On January 5, 1995, four Seattle firefighters die in an arson fire that destroys a warehouse in the city's International District. The firefighters are part of a five-alarm response to the blaze at 811 7th Avenue S, which was set by the building's owner, Martin Pang. The tragedy triggers criticism of the Seattle Fire Department's training and safety practices.
At approximately 7:00 p.m. on January 5, the Seattle Fire Department responded to a fire alarm at Pang International Foods, Inc., a wooden warehouse built in 1908. The response grew to involve more than 100 men and women. Firefighters did not have accurate plans for the structure and a floor over a hidden basement collapsed. The four firefighters who died were:
- Lt. Gregory M. Shoemaker, age 43;
- Lt. Walter D. Kilgore, age 45;
- James T. Brown, age 25;
- Randall R. Terlicker, age 35.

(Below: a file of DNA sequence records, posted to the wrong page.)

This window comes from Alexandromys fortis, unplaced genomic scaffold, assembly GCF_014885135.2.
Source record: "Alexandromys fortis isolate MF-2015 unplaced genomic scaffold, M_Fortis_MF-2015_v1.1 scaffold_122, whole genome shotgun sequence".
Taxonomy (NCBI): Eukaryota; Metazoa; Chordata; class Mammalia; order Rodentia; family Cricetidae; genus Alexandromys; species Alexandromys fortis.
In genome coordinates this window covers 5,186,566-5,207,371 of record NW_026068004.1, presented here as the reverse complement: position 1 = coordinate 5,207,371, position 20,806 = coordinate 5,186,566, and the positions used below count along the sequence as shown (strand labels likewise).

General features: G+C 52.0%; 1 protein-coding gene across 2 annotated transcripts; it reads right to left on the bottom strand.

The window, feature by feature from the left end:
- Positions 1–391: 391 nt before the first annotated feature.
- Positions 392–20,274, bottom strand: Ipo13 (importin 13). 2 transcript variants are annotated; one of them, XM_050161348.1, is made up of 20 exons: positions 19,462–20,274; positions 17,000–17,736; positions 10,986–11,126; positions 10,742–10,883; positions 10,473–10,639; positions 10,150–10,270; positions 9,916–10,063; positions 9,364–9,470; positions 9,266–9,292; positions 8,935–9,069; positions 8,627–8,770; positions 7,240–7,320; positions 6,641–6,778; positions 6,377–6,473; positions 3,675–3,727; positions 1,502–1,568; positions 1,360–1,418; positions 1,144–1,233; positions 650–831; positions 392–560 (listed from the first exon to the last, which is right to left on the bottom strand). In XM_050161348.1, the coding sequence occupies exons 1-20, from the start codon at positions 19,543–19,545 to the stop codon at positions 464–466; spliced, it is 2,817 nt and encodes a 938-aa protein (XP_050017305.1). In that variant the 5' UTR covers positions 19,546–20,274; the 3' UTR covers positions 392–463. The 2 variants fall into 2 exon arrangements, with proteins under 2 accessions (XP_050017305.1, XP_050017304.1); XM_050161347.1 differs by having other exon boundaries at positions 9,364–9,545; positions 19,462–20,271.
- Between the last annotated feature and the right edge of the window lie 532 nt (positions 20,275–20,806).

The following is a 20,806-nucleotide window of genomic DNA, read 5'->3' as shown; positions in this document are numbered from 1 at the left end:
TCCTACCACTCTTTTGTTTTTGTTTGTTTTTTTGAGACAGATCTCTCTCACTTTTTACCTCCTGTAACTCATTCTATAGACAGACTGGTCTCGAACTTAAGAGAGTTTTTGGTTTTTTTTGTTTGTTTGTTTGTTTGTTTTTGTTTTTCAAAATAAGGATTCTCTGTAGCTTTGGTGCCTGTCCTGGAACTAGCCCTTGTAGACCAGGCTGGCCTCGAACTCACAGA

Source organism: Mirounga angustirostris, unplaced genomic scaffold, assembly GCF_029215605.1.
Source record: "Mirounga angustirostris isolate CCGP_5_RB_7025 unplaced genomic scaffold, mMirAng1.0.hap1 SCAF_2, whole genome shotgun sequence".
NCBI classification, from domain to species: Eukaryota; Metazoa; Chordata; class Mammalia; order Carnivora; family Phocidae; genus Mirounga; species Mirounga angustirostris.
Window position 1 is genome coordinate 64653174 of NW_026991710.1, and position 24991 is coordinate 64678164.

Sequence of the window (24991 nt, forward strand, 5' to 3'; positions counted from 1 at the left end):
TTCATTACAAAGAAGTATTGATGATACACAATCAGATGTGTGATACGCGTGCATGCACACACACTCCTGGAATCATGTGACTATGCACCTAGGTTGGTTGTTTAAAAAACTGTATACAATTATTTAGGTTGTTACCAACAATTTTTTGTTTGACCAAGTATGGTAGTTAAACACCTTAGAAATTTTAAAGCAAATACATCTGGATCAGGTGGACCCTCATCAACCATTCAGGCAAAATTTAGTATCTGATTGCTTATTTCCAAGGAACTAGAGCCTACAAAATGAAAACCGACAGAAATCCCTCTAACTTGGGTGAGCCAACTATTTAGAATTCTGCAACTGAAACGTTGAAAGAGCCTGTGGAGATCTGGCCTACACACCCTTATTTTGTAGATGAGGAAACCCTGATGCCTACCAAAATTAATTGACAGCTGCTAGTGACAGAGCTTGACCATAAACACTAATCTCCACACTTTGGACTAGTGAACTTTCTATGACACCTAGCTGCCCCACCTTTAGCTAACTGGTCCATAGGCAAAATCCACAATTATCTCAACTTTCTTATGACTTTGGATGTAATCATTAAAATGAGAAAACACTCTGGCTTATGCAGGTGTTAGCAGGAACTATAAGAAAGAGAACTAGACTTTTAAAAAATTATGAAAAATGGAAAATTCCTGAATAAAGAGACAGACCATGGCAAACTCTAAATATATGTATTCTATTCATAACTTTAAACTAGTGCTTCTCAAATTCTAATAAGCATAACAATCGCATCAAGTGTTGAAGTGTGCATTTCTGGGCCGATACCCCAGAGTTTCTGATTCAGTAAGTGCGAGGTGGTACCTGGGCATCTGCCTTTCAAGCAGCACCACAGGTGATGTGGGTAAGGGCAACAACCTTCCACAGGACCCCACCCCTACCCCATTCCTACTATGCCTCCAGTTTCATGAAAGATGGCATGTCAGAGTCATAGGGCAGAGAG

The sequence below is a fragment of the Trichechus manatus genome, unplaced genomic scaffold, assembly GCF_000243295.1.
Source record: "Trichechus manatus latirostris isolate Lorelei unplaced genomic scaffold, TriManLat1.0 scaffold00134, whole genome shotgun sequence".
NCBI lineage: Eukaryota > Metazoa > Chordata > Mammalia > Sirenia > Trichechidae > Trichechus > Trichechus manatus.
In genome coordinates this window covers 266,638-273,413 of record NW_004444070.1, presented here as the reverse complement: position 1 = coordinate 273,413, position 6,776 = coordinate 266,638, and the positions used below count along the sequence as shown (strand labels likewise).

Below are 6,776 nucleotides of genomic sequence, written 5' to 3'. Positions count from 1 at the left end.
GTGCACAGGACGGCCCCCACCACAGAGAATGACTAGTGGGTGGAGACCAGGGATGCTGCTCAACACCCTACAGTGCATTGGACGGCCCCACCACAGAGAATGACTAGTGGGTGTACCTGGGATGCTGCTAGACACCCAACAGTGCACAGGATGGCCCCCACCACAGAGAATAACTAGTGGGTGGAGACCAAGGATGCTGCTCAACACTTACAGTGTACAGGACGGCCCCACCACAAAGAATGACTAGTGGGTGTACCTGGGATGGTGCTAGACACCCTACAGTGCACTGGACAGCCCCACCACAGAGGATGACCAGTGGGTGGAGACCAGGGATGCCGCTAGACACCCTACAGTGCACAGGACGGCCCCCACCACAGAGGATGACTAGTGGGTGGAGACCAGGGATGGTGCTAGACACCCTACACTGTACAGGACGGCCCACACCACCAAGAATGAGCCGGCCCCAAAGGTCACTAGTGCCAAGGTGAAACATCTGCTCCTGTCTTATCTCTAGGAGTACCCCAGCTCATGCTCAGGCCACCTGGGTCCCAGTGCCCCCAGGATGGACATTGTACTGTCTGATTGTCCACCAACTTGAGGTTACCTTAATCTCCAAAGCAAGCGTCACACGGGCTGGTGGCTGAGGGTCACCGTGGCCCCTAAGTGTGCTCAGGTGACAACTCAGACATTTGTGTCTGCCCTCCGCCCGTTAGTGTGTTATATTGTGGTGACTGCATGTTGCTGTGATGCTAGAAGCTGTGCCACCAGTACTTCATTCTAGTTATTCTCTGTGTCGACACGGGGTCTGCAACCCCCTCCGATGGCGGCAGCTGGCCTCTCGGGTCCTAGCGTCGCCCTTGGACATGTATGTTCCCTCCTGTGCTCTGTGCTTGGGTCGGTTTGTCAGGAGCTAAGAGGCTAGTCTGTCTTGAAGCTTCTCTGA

An investigation revealed that the fire was set by Martin Pang in order to collect the insurance and to clear the property for development. Pang fled to Brazil and could not be extradited for murder. After three years of legal and diplomatic wrangling, Pang was returned to Seattle where he pleaded guilty to four counts of manslaughter. He was sentenced to 35 years in prison. Pang's ex-wife and an FBI informant shared a $36,000 reward posted for his arrest and conviction.
The fire exposed problems with the Seattle Fire Department's training and safety programs. Fire Department leaders had learned of Pang's plans weeks before and had alerted battalion chiefs to prepare for it, but they did not intervene. The firefighters were sent into the building even though no lives were threatened. Survivors of the dead men filed lawsuits charging the City of Seattle with negligence. They won their cases with awards ranging from $450,000 to $5.6 million. In the one case that went to trial, the jury held the Fire Department 75 percent responsible for the tragedy and arsonist Pang 25 percent responsible.